Legislative work has begun in Ireland to incorporate the EU recommendations into national legislation. The bill, dated 18 October 2022, proposes to introduce a definition of “cancer survivor.” This is any person who has been diagnosed with cancer and has not required treatment for a continuous period of at least 5 years due to the diagnosis. A five-year forgetting period has also been proposed regardless of the patient’s age at diagnosis. The indicated draft, at the stage of its introduction and discussion, did not clearly distinguish between different types or stages of the disease.
Italy has not yet introduced legislation on the right to be forgotten. The Italian Association of Medical Oncology (AIOM) has launched a campaign to turn an EU recommendation into a bill that a cancer patient is considered “cured” when they reach the same life expectancy as the general population. The time varies for different cancers: it is less than 5 years for thyroid cancer, less than 10 years for colorectal cancer and melanoma, more than 15 years for bladder and kidney cancer, non-Hodgkin’s lymphomas, myelomas and leukemias, especially the chronic varieties, and about 20 years for some common cancers, such as breast and prostate cancers, because the risk of disease recurrence, although small, persists for a very long time.
In Luxembourg, too, the EU recommendations have not yet been implemented, but in practice, for adults, past cancer data is removed from their records 10 years after the end of treatment, and for children after five years.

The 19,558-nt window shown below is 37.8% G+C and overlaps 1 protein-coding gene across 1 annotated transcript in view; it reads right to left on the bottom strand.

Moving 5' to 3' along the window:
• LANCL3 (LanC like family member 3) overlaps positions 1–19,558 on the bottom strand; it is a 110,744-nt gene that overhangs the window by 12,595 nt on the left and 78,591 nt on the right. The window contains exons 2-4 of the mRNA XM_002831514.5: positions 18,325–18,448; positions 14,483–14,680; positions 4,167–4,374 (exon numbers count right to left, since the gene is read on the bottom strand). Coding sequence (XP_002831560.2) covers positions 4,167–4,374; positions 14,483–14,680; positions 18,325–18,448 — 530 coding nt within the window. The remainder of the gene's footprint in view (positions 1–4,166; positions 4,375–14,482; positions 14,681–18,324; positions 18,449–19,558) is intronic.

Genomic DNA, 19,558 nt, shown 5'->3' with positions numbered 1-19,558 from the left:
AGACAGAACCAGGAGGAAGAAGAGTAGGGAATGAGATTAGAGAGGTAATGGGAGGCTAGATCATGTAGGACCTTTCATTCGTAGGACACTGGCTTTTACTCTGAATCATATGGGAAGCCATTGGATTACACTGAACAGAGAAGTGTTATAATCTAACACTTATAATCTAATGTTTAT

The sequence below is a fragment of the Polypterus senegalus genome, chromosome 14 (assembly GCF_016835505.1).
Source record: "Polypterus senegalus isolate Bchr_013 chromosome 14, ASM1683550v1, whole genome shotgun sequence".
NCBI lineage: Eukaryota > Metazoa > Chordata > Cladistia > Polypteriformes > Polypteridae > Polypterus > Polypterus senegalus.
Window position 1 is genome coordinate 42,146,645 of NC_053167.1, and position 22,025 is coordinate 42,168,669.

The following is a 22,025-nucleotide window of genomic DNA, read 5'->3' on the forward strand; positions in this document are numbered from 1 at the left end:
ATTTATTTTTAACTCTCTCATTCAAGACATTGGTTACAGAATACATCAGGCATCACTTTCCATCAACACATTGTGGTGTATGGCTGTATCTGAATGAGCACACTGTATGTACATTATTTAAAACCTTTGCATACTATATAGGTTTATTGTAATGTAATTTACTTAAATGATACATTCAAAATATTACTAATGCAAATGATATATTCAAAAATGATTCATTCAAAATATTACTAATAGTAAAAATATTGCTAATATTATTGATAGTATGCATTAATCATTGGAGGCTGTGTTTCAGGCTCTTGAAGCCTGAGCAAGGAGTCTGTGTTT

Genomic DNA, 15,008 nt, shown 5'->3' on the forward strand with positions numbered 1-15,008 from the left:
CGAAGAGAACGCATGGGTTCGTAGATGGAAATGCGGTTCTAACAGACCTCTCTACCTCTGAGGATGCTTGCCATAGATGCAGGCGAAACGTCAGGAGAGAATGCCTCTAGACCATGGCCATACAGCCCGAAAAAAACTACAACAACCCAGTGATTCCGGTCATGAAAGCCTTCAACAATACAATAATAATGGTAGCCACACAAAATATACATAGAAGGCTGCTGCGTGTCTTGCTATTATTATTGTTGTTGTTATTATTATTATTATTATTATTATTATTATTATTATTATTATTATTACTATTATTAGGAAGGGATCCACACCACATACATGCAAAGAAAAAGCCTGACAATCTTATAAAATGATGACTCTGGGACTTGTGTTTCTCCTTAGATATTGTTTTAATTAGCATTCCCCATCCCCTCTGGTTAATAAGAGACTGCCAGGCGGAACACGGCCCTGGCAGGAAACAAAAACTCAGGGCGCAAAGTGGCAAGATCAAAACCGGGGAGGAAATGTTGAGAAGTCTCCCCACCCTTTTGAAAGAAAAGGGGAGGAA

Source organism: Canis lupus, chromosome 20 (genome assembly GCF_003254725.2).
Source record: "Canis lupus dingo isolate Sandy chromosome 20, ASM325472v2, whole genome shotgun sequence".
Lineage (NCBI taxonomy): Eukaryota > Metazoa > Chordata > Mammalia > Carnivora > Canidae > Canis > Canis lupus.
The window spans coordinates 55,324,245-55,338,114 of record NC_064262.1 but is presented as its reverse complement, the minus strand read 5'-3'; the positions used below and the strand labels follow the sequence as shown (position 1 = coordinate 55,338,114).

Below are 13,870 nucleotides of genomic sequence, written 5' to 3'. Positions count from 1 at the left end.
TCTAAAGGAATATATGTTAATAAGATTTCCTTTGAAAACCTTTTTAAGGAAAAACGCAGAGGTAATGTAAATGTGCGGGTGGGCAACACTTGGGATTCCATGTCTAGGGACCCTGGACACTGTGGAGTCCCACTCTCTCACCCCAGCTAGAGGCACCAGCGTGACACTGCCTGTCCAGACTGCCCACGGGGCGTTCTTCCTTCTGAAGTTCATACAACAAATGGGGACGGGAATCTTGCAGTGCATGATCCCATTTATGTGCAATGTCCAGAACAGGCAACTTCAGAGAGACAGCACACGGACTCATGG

The Netherlands has an Ordinance dated 2 November 2020, containing rules for conducting insurance examinations of former cancer patients for life and funeral insurance. It shows that cancer data against adults is deleted after 7 years from the date of completion of treatment, and for those under 21 the period is shorter at 5 years.
PORTUGAL AND SPAIN
Portugal already has a law in place to bring the regulations in line with EU recommendations. For adults, past cancer data is removed from their data 10 years after the end of treatment, and for children and adults under 21, after 5 years.
In Spain, the EU recommendations have still not been implemented, but there are now two additional provisions added to the Insurance Contract Law, covering the prohibition of discrimination based on disability, HIV/AIDS and “other diseases.” However, these are general provisions that are interpreted as mere declarations of intent, with no real meaning when contracting financial and insurance products. Before the end of 2025, there will probably be a change in this regard.
As can be seen from the above material, few member states have implemented the EU recommendations on the right to be forgotten. Most insurance markets, however, have developed practices in this respect that they currently use. Undoubtedly, all national legislators should immediately undertake the creation of legislation, at which dialogue with the insurance market and its participants seems crucial. Legislative solutions must be an emanation of the principle of non-discrimination, while respecting the rights of insurers to assess risk when offering and concluding policies. We look forward to the proposals of the Polish legislator in the above regard.
1. The meaning of the term “right to be forgotten” in insurance law.
2.The European Parliament in 2022 urged EU member states to regulate the right to be forgotten by the end of 2025.
3. For the purpose of the article, using the knowledge of experts from other countries, the regulations in force in various European countries were compared.
4. Most countries have not yet adapted legislation to the European Parliament’s recommendations.
As shown in the overview, most of the analyzed EU countries have not yet introduced target solutions in the discussed area, but nevertheless some work on their adaptation to EU requirements has already begun. The Polish legislator’s proposals in this regard are not yet known.
Download the report: Right to be forgotten for cancer survivors